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Mr. Smits Goes to Washington

Jimmy Smits talks softly and without a big shtick about the education of Hollywood, his love of cigars and a possible (scripted) move to the West Wing.
Betsy Model
From the Print Edition:
Jimmy Smits, May/June 2005

(continued from page 2)

When asked how often he got called a sissy, he laughs out loud. "Oh, man, a lot! I had to give up the jacket, [and] you couldn't sit at the lunch table with the guys."

When, a few months later, the entire team came to one of the drama club's plays and took up the two front rows, Smits confesses that he feared the worst. "I just knew, knew, that they were going to razz me, throw tomatoes or something like that, but they…acknowledged me. They stood up at the end and acknowledged not only me but [the play], and I could see in their eyes and faces that they realized that 'you really do like this stuff and you really are good at it.' It was validation for me. Serious validation."

Smits credits drama teachers at both Thomas Jefferson High and at Brooklyn College for not only being mentors and advisers, but for also opening up a new experience for him: live performances. It was, Smits says, not just the thrill of seeing quality stage performances in New York, but of observing two of his role models, Raul Julia and James Earl Jones, perform live and to thunderous applause. "I was able to identify finally with people who were similar to me that were successful," Smits recalls. "And it was almost like they helped give me permission to aspire to their level. In Raul's case it was because he was Hispanic, and Jimmy [James Earl Jones] is a minority, a person of color."

By this time, Smits was hooked on acting and, without telling his parents, had gone from having a single major in education to a double major in education and drama. Out of an extended family of 20 cousins, Smits was the only one to attend college and, to fairly traditional parents—now divorced—who thought their only son was going to become a teacher, voluntarily choosing to study drama came as a surprise.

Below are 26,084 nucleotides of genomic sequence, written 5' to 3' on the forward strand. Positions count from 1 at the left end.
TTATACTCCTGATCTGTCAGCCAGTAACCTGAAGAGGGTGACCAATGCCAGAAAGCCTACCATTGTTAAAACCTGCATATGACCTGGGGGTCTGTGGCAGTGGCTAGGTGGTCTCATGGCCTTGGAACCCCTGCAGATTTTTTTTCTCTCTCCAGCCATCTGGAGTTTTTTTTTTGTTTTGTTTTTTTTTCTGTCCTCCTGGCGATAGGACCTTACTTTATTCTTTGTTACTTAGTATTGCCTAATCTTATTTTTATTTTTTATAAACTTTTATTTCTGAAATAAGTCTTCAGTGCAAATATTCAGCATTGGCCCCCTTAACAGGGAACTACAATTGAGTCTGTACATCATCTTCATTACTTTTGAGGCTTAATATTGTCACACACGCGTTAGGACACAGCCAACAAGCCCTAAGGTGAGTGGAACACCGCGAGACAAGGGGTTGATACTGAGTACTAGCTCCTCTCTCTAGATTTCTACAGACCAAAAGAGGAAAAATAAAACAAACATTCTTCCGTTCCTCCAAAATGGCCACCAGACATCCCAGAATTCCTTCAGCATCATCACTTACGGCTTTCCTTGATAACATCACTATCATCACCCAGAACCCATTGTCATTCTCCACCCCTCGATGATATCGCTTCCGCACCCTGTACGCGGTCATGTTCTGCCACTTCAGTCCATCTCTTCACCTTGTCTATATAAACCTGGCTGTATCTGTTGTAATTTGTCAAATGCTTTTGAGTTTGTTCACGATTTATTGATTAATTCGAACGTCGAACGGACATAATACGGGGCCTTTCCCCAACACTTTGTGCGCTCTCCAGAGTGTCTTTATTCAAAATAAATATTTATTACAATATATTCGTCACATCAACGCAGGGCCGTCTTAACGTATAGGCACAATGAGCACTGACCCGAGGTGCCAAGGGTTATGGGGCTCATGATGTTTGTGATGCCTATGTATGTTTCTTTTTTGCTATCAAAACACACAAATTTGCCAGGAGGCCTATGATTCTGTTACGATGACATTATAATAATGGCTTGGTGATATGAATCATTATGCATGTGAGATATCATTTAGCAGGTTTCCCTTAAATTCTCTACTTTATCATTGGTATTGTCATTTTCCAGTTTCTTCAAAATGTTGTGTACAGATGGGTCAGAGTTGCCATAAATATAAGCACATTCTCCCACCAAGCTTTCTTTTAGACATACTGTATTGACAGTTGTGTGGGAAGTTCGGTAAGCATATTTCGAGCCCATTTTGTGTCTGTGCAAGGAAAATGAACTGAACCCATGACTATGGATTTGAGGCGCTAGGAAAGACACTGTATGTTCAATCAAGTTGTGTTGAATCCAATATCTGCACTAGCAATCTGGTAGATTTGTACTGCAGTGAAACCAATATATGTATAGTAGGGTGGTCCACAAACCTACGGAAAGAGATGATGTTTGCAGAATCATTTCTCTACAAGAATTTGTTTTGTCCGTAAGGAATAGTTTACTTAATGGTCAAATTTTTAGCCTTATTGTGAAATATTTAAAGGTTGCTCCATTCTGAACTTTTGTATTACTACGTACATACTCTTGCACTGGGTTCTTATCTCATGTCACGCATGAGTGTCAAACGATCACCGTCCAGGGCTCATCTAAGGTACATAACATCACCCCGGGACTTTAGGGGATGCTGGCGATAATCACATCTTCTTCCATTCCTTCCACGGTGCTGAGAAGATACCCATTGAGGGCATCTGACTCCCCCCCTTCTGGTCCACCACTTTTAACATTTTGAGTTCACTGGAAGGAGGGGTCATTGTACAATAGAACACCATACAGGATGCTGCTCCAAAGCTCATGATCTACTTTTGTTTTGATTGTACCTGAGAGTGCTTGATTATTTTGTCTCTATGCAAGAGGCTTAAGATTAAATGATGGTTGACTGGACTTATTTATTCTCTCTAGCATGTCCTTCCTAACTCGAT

Another surprise had already happened to the young student; the 19-year-old Smits and his girlfriend, Barbara, became parents to their first child, Tiana. With grandparents helping to raise his daughter, Smits not only worked enough hours to support his young family, but finished his degree at Brooklyn College and was subsequently invited to apply to Cornell University's graduate program. He earned his master of fine arts from Cornell in 1982, moved back to New York to take whatever work would support his family and begin earning him credentials, and, within a year or so, married Barbara and had his second child, a son named Joaquin.

After Smits did off-Broadway plays and New York Shakespeare Festival productions, other opportunities began to beckon him to Hollywood. His first "almost break" came in 1984 as Don Johnson's vice squad partner in the pilot for "Miami Vice." He was killed off in the first 15 minutes, but, as Smits says, smiling, "for fifteen minutes, I looked really, really good."

By 1986, he'd made his first feature film, the Billy Crystal/Gregory Hines comedy Running Scared, and, that same year, was asked to audition for a new drama series being cast by Steven Bochco, creator of the then wildly popular cop drama "Hill Street Blues." The role he tried out for was Victor Sifuentes, a public defender who, although passionate about social issues, is lured into working for a large, high-priced Los Angeles law firm. Smits flubbed the audition in New York, but was so determined to win the part that he flew to Los Angeles and auditioned again. This time he nailed it.

The show, "L.A. Law," debuted in the fall of 1986 and was a massive hit. Handsome, sexy and portraying a smart, sensitive, white-collar professional with ethics, Smits garnered not only a whole lot of predominantly female fans, but six consecutive Emmy nominations. In 1990, he won the Emmy for Outstanding Supporting Actor.

During his five-year run on "L.A. Law," Smits would take other projects, mostly feature films, as shooting schedules would allow; he filmed both Hotshot and The Believers in 1987 and, in 1989, made Old Gringo, opposite Gregory Peck and Jane Fonda.

By this time, Smits and Barbara had also divorced, leaving Smits a part-time, long-distance dad. Smits is close to both kids, now adults and both still living on the East Coast, but he admits that it was tough on everyone at the time. "Was I a good dad? You would have to ask them that," Smits replies softly. "My heart tells me that I've tried to do the best that I could under the circumstances. You know, when they were growing up, no matter how much I was on the phone—of course, that's just me doing the guilt shit on myself—it never seemed like it was enough. No matter how many times I would leave the FOX lot on a Friday night to catch the red-eye to go and spend the weekend to get that one weekend a month…it was never enough."


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